Uvalde School Shooting Victims’ Families Sue Texas Police Over Failed Response


AUSTIN, Texas (AP) — Families of 19 Uvalde elementary school shooting victims announced a lawsuit on Wednesday against nearly 100 state police officers involved in the flawed law enforcement response.

The families stated they also reached a $2 million settlement with the city, wherein city leaders committed to improved standards and training for local police.

This announcement precedes the two-year anniversary of one of the deadliest school shootings in U.S. history. Nineteen fourth-graders and two teachers died on May 24, 2022, when a teenage gunman entered their classroom at Robb Elementary School and started shooting.

The lawsuit is the latest among several seeking accountability for the law enforcement’s response. Over 370 officers from federal, state, and local agencies arrived at the scene but waited over 70 minutes before engaging the shooter.

It is the first lawsuit following a 600-page Justice Department report released in January, detailing “cascading failures” in training, communication, leadership, and technology on that day.

The lawsuit indicates that state troopers failed to adhere to their active shooter training and responsibilities, while students and teachers were following lockdown protocols by turning off lights, locking doors, and staying silent.

“The protocols trap teachers and students inside, leaving them fully reliant on law enforcement to respond quickly and effectively,” the families and their attorneys said in a statement.

Terrified students inside the classroom called 911 as desperate parents begged officers—some of whom could hear shots being fired from the hallway—to intervene. Eventually, a tactical team entered the classroom and killed the shooter.

“Law enforcement’s inaction that day was a complete and absolute betrayal of these families and the sons, daughters, and mothers they lost,” said Erin Rogiers, one of the families’ attorneys. “TXDPS had the resources, training, and firepower to respond appropriately, and they ignored all of it and failed on every level. These families have not only the right but also the responsibility to demand justice.”

A criminal investigation into the police response by Uvalde District Attorney Christina Mitchell’s office is ongoing. A grand jury convened this year, with some law enforcement officials already testifying.

The lawsuit targets 92 Texas Department of Public Safety officials and troopers, the Uvalde School District, former Robb Elementary Principal Mandy Gutierrez, and former Uvalde schools police Chief Peter Arredondo as defendants.

Another lawsuit filed in December 2022 against local and state police, the city, and other school and law enforcement entities, seeks at least $27 billion and class-action status for survivors. Additionally, at least two lawsuits have been filed against Georgia-based gun manufacturer Daniel Defense, which produced the AR-style rifle used by the gunman.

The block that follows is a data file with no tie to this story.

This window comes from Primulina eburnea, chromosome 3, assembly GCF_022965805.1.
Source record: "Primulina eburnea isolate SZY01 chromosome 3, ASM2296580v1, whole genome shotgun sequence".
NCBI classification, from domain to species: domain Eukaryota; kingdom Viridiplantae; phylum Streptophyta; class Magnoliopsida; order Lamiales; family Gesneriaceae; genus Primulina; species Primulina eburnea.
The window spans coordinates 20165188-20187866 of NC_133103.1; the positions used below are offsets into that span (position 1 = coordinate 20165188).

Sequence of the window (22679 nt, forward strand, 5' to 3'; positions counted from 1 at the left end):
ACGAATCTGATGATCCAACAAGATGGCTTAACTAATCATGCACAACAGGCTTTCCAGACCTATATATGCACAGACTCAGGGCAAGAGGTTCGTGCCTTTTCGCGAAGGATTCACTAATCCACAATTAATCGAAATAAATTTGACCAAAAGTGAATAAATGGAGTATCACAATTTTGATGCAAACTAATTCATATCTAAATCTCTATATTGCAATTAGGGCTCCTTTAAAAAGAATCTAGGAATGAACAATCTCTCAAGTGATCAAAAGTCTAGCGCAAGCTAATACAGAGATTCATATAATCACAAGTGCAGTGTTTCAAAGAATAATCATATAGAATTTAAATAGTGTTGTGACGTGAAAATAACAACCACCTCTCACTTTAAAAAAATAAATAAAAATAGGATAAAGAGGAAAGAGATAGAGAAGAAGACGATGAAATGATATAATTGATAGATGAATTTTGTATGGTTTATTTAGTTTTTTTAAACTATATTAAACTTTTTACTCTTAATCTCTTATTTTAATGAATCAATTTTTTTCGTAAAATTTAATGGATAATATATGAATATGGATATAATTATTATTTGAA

The $2 million settlement was capped because the families did not want to bankrupt the city where they still reside and wished to allow the community to heal. The settlement will be paid from the city’s insurance coverage.

Under the settlement, the city agreed to new “fitness for duty” standards and enhanced training for Uvalde police officers. It also establishes May 24 as an annual day of remembrance, a permanent memorial in the city plaza, and mental health support services for the families and the broader Uvalde community.

The police response to the mass shooting has been scrutinized by state and federal authorities. A 600-page Justice Department report in January detailed “cascading failures” in training, communication, leadership, and technology on that day.

Another report commissioned by the city highlighted law enforcement’s missteps but defended local police actions, sparking anger among victims’ families.

“For two long years, we have suffered in pain without any accountability from the law enforcement agencies and officers who allowed our families to be destroyed that day,” said Veronica Luevanos, whose daughter Jailah and nephew Jayce were killed. “This settlement marks a first good faith effort, particularly by the City of Uvalde, to begin rebuilding trust in the systems that failed to protect us.”

Associated Press
Associated Press
The Associated Press is an American not-for-profit news agency headquartered in New York City.

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